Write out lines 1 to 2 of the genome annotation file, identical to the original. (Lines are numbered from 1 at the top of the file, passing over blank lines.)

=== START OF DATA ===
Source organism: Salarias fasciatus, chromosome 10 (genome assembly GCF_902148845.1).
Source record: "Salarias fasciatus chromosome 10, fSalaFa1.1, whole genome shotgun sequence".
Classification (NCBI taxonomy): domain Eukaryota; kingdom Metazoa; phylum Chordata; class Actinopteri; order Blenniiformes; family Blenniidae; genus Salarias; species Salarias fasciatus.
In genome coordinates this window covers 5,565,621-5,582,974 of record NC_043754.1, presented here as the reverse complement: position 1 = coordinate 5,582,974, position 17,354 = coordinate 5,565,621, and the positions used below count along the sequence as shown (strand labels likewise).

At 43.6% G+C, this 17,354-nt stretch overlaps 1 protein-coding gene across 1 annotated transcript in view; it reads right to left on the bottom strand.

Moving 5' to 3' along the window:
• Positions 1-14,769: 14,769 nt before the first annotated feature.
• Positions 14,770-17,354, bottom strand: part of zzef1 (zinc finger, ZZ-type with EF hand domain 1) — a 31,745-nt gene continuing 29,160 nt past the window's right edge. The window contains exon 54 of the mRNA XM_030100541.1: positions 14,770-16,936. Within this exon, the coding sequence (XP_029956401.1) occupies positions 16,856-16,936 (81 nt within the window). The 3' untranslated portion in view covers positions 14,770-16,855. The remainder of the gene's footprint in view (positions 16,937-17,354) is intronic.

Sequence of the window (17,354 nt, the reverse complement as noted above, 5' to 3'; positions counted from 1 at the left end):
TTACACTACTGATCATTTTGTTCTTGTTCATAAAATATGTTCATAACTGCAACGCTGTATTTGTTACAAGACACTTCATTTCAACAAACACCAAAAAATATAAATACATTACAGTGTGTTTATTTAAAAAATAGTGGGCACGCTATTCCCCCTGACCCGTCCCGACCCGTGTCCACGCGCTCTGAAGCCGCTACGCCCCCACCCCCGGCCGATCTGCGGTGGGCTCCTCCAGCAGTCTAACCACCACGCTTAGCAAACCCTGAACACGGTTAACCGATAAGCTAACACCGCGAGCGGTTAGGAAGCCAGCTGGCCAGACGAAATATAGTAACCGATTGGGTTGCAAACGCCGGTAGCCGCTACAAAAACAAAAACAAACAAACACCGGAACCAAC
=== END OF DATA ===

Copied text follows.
Source organism: Salarias fasciatus, chromosome 10 (genome assembly GCF_902148845.1).
Source record: "Salarias fasciatus chromosome 10, fSalaFa1.1, whole genome shotgun sequence".